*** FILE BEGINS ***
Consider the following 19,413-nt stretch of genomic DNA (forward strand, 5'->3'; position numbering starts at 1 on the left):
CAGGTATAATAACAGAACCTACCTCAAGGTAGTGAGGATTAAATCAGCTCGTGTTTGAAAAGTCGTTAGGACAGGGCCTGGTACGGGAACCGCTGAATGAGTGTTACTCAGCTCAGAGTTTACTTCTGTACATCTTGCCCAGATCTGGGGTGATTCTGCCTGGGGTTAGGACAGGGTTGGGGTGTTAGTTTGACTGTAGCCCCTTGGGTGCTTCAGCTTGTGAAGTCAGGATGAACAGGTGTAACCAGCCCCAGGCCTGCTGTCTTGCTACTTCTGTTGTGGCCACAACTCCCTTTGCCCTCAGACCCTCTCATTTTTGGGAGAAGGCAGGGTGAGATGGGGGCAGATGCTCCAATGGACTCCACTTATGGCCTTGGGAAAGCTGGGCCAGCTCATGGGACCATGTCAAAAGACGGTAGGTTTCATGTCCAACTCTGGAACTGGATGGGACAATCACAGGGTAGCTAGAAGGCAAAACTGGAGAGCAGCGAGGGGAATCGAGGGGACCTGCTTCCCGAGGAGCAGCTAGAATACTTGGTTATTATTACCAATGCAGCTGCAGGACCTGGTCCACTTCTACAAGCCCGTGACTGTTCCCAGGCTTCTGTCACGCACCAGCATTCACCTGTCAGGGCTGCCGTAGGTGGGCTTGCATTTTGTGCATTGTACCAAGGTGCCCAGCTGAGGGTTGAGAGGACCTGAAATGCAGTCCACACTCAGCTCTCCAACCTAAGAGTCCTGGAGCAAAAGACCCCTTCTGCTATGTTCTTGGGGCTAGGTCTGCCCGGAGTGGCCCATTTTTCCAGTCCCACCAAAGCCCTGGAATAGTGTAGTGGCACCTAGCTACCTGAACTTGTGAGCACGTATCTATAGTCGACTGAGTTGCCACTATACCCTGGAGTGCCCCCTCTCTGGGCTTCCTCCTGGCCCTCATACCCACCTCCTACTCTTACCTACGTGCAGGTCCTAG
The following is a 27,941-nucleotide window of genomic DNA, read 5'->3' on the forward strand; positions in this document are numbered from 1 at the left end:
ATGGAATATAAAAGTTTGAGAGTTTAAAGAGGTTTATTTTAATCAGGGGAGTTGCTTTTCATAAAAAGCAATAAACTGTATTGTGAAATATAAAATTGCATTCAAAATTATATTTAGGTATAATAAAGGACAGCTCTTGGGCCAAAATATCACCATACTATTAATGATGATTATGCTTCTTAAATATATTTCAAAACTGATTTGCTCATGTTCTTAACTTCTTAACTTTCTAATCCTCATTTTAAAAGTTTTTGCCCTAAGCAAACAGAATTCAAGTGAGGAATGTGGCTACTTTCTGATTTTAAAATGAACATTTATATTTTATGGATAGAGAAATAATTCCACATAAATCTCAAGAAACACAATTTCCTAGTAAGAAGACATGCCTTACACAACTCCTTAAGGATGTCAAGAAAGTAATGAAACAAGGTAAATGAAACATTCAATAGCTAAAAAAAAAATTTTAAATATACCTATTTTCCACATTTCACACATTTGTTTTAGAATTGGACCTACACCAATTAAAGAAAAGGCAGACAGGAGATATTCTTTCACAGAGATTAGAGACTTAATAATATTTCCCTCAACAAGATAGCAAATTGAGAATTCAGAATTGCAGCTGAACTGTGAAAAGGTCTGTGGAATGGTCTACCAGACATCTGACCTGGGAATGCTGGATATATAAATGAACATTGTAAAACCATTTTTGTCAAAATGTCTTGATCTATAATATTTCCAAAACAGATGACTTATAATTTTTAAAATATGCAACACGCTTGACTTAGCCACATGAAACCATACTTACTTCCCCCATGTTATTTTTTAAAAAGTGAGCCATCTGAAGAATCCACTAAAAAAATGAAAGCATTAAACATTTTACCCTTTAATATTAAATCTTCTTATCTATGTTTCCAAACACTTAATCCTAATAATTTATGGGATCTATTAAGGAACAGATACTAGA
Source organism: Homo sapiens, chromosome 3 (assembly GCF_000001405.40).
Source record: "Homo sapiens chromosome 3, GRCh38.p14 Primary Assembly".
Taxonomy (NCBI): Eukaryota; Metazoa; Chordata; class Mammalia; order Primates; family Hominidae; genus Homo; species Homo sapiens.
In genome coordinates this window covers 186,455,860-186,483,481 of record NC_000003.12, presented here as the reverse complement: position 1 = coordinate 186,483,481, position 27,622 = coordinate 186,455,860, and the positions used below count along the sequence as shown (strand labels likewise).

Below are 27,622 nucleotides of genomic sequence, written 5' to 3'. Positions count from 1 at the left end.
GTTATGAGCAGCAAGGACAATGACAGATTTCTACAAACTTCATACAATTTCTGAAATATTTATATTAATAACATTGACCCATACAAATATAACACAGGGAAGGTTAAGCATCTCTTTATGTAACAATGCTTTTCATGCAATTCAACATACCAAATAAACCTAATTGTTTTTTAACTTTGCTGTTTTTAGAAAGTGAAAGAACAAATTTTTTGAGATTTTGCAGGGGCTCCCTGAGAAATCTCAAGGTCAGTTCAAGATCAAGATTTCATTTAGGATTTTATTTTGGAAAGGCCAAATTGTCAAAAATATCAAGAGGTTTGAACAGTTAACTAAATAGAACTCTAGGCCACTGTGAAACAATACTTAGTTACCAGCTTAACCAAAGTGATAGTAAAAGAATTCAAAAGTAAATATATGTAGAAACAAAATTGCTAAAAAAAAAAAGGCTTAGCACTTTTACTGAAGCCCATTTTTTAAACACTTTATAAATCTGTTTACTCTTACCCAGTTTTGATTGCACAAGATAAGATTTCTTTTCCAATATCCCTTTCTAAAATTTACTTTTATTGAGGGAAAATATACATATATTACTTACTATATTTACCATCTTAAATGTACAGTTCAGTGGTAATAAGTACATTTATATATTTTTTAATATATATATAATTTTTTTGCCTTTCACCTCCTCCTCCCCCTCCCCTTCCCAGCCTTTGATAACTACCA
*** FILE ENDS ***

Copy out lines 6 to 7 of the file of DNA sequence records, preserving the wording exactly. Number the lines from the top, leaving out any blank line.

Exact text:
Source record: "Homo sapiens chromosome 3, GRCh38.p14 Primary Assembly".
Taxonomy (NCBI): Eukaryota; Metazoa; Chordata; class Mammalia; order Primates; family Hominidae; genus Homo; species Homo sapiens.